It Was Mother

It Was Education

It Was Education
Wayras Olivier
APRIL 2017


EDUCATION IS GENERALLY ASSUMED to be that which makes the climb possible. Wool over the eyes, for example is what keeps, at least in theory, the have nots from pulling at the haves on a pyramid. At the bottom, the working poor pull on the working class, the lower middle class on the upper middle class and yes, even the bad spies on the good spies, who, at the very top, shear. Notice how, ‘the all-seeing eye,' a.k.a. the good spy, (regardless of which ‘side' they work for) feels vulnerable at the apex, upon realizing, in spite of seeing it all: they don't know what they don't know. This is something altogether different from the bad spy, who knows what they don't know, an acknowledgement of ignorance which can still cause a bad spy to be careless in their potential certainty; while the former, a slight contrivance (as being unaware of being unaware of what needs to be known to be competent is a near impossibility), is nevertheless what makes a good spy, before planting their flag, much more certain about their potential carelessness. It reminds them of their mortality. That's what spy movies have to teach us: always be comfortable with your vulnerability. It makes you smarter. Something good spies get tested for regularly, before jumping into bed with their mark.

Halfway through The Good Shepherd, Matt Damon's character is given such a test by a German spy who asks him if he has ever read Ovid's Metamorphoses in its original Latin. The scene is subtle, almost too subtle, so its waving message can go unnoticed. The testee chooses, out of fifteen books—a languishing length by any standard—all written in hexameter verse, a mere two lines that impresses the wind out of the tester. In English he flaps:

"I grabbed a pile of dust and, holding it up, foolishly asked for as many birthdays as the grains of dust. I forgot to ask that they be years of youth."

What's tragic—perpetual endurance is itself a universally relatable and innocent craving—about that request? He's unconsciously protecting himself from something he's consciously aware of, by being ‘forgetful.' The skeleton hiding in his request is what's tragic; it pines for a specific kind of existential Groundhog Day. Different in kind from the bone most of us have to pick by making the more humane request to take another whack at something we failed to get ‘right' the first time around—reexamining the details of an incident which memory alone failed to flesh out—or the chance to successfully apply our education: if only I could go back knowing what I know now. His skeleton is making the rather subhuman request for ignorance, which when granted in perpetuity, creates the ‘wrong' life: one of regressive incipience without any challenges.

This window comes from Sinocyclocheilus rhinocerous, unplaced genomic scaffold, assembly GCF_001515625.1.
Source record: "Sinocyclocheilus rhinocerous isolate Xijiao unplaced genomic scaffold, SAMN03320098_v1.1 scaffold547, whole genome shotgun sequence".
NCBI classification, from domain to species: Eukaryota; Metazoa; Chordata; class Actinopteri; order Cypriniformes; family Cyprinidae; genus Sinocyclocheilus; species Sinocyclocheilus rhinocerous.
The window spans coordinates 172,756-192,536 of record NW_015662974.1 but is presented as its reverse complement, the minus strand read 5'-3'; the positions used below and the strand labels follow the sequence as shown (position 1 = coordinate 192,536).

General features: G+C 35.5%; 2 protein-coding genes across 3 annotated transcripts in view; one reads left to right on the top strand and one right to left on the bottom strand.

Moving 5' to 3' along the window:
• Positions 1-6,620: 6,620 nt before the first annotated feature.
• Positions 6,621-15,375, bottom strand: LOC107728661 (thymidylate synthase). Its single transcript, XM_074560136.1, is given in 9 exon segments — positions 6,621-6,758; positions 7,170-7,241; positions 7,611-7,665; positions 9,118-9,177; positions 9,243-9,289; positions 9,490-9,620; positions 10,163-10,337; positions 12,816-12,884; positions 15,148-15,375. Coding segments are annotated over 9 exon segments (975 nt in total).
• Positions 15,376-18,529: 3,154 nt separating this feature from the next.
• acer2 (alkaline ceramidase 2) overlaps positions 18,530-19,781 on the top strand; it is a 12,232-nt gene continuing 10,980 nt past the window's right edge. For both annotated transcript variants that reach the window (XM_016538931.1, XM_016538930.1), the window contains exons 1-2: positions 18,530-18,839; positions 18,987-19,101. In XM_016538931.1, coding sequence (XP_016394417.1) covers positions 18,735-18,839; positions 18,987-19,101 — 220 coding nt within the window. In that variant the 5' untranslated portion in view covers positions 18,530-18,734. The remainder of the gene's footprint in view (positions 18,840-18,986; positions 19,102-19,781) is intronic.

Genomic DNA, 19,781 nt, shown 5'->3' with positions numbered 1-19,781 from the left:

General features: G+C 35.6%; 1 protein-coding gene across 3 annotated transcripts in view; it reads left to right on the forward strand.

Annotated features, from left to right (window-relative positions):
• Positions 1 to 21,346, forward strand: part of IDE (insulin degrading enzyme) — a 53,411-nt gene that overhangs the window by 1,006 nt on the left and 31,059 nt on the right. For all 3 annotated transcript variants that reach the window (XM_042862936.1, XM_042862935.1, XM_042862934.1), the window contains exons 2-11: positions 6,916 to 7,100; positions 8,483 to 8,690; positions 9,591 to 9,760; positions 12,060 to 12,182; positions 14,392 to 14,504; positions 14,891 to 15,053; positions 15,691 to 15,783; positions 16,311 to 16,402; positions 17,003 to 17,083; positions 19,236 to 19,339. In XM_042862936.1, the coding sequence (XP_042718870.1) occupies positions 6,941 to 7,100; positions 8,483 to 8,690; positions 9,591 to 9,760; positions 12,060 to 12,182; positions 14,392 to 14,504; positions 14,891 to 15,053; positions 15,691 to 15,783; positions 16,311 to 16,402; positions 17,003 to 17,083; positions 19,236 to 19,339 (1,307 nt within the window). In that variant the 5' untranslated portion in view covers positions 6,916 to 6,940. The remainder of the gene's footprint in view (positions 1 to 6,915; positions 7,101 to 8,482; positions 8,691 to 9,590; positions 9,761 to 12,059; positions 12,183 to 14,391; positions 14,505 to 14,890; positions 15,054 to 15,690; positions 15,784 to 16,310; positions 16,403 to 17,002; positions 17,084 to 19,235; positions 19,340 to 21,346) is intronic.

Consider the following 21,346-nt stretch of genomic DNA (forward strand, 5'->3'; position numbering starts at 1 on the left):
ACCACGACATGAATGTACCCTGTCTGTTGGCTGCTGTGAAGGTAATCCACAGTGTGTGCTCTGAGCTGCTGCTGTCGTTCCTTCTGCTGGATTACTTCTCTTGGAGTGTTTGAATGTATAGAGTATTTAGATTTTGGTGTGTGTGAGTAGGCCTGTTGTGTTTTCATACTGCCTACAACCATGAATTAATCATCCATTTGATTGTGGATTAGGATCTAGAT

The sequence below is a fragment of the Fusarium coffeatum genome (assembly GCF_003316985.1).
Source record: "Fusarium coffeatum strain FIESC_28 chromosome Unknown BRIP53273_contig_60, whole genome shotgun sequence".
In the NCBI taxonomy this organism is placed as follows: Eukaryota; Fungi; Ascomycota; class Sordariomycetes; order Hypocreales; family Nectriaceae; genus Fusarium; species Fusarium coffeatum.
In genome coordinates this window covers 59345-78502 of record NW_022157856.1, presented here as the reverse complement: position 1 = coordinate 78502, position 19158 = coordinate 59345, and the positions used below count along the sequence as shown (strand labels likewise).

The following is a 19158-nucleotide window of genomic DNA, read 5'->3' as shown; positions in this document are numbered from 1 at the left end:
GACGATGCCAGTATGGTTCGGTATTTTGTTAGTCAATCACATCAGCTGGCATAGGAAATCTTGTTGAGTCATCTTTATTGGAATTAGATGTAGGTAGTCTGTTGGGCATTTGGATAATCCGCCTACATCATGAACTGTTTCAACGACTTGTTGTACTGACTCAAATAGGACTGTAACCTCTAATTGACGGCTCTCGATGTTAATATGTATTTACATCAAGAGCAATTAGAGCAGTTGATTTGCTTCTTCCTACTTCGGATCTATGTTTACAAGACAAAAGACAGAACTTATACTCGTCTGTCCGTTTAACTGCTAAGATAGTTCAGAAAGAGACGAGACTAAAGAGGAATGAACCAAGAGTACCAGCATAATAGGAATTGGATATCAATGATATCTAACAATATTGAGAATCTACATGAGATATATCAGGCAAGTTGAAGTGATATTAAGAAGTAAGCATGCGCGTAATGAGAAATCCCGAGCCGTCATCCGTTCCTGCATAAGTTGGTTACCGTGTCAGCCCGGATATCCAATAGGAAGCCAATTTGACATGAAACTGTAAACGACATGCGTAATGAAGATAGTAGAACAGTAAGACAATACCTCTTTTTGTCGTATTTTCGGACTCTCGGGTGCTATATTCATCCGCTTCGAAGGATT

In youth, one never has to unlearn what one has learned. Ever. A proper education would have removed, from ‘Ovid's' requestee, the desire to cheat death by having his greener years replenished and instead installed the insight to ask for more wisdom to help him get over his hill.

You may wonder why Damon's character, with such a wide and deep Yale education, fell for the über narrow and incomprehensible passage of lying down naked inside a coffin while disclosing personal secrets about himself to his ‘brothers?' Is that part of the climb too?